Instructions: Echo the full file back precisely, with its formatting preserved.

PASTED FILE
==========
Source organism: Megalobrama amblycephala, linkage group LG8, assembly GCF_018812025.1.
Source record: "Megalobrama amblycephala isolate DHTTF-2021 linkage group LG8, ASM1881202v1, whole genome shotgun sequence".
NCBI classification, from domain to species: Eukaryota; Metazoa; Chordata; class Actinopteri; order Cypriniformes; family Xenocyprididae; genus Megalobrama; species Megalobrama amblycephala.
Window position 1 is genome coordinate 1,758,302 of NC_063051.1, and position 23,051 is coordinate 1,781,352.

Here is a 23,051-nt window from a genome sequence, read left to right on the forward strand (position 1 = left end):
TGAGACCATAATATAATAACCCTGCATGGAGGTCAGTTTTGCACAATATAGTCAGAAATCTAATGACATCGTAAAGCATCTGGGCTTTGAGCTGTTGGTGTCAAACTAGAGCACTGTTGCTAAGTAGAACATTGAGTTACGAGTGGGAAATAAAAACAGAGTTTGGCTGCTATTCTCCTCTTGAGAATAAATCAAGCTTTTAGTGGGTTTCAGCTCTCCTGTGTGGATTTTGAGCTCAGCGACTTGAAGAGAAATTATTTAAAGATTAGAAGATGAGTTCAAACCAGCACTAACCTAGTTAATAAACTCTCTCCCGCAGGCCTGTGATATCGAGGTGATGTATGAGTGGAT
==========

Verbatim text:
Source organism: Megalobrama amblycephala, linkage group LG8, assembly GCF_018812025.1.
Source record: "Megalobrama amblycephala isolate DHTTF-2021 linkage group LG8, ASM1881202v1, whole genome shotgun sequence".
NCBI classification, from domain to species: Eukaryota; Metazoa; Chordata; class Actinopteri; order Cypriniformes; family Xenocyprididae; genus Megalobrama; species Megalobrama amblycephala.
Window position 1 is genome coordinate 1,758,302 of NC_063051.1, and position 23,051 is coordinate 1,781,352.

Here is a 23,051-nt window from a genome sequence, read left to right on the forward strand (position 1 = left end):
TGAGACCATAATATAATAACCCTGCATGGAGGTCAGTTTTGCACAATATAGTCAGAAATCTAATGACATCGTAAAGCATCTGGGCTTTGAGCTGTTGGTGTCAAACTAGAGCACTGTTGCTAAGTAGAACATTGAGTTACGAGTGGGAAATAAAAACAGAGTTTGGCTGCTATTCTCCTCTTGAGAATAAATCAAGCTTTTAGTGGGTTTCAGCTCTCCTGTGTGGATTTTGAGCTCAGCGACTTGAAGAGAAATTATTTAAAGATTAGAAGATGAGTTCAAACCAGCACTAACCTAGTTAATAAACTCTCTCCCGCAGGCCTGTGATATCGAGGTGATGTATGAGTGGAT